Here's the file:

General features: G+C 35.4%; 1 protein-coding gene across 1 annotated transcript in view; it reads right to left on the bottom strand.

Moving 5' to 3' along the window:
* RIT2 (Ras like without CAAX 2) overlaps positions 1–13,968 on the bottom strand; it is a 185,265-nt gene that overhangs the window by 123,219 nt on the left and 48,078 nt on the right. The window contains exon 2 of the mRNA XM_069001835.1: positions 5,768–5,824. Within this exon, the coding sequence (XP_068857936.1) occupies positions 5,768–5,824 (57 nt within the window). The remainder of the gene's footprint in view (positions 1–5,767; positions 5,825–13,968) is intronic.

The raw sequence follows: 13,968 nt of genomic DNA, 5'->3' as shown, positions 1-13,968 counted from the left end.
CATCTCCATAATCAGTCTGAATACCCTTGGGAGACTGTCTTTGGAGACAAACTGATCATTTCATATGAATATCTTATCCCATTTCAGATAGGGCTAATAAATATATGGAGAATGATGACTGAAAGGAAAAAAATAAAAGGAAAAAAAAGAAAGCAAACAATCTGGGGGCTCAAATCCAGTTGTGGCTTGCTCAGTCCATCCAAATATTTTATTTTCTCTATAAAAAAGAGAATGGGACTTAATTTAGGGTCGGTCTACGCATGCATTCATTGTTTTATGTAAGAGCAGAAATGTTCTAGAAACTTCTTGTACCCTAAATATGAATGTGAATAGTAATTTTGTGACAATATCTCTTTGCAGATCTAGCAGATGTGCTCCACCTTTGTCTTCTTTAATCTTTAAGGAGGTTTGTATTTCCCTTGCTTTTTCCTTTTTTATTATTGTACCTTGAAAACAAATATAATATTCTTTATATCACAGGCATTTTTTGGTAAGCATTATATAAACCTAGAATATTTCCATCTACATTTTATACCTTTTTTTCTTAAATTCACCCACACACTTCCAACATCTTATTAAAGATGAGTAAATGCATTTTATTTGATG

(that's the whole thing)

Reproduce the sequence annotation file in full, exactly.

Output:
General features: G+C 35.4%; 1 protein-coding gene across 1 annotated transcript in view; it reads right to left on the bottom strand.

Moving 5' to 3' along the window:
* RIT2 (Ras like without CAAX 2) overlaps positions 1–13,968 on the bottom strand; it is a 185,265-nt gene that overhangs the window by 123,219 nt on the left and 48,078 nt on the right. The window contains exon 2 of the mRNA XM_069001835.1: positions 5,768–5,824. Within this exon, the coding sequence (XP_068857936.1) occupies positions 5,768–5,824 (57 nt within the window). The remainder of the gene's footprint in view (positions 1–5,767; positions 5,825–13,968) is intronic.

The raw sequence follows: 13,968 nt of genomic DNA, 5'->3' as shown, positions 1-13,968 counted from the left end.
CATCTCCATAATCAGTCTGAATACCCTTGGGAGACTGTCTTTGGAGACAAACTGATCATTTCATATGAATATCTTATCCCATTTCAGATAGGGCTAATAAATATATGGAGAATGATGACTGAAAGGAAAAAAATAAAAGGAAAAAAAAGAAAGCAAACAATCTGGGGGCTCAAATCCAGTTGTGGCTTGCTCAGTCCATCCAAATATTTTATTTTCTCTATAAAAAAGAGAATGGGACTTAATTTAGGGTCGGTCTACGCATGCATTCATTGTTTTATGTAAGAGCAGAAATGTTCTAGAAACTTCTTGTACCCTAAATATGAATGTGAATAGTAATTTTGTGACAATATCTCTTTGCAGATCTAGCAGATGTGCTCCACCTTTGTCTTCTTTAATCTTTAAGGAGGTTTGTATTTCCCTTGCTTTTTCCTTTTTTATTATTGTACCTTGAAAACAAATATAATATTCTTTATATCACAGGCATTTTTTGGTAAGCATTATATAAACCTAGAATATTTCCATCTACATTTTATACCTTTTTTTCTTAAATTCACCCACACACTTCCAACATCTTATTAAAGATGAGTAAATGCATTTTATTTGATG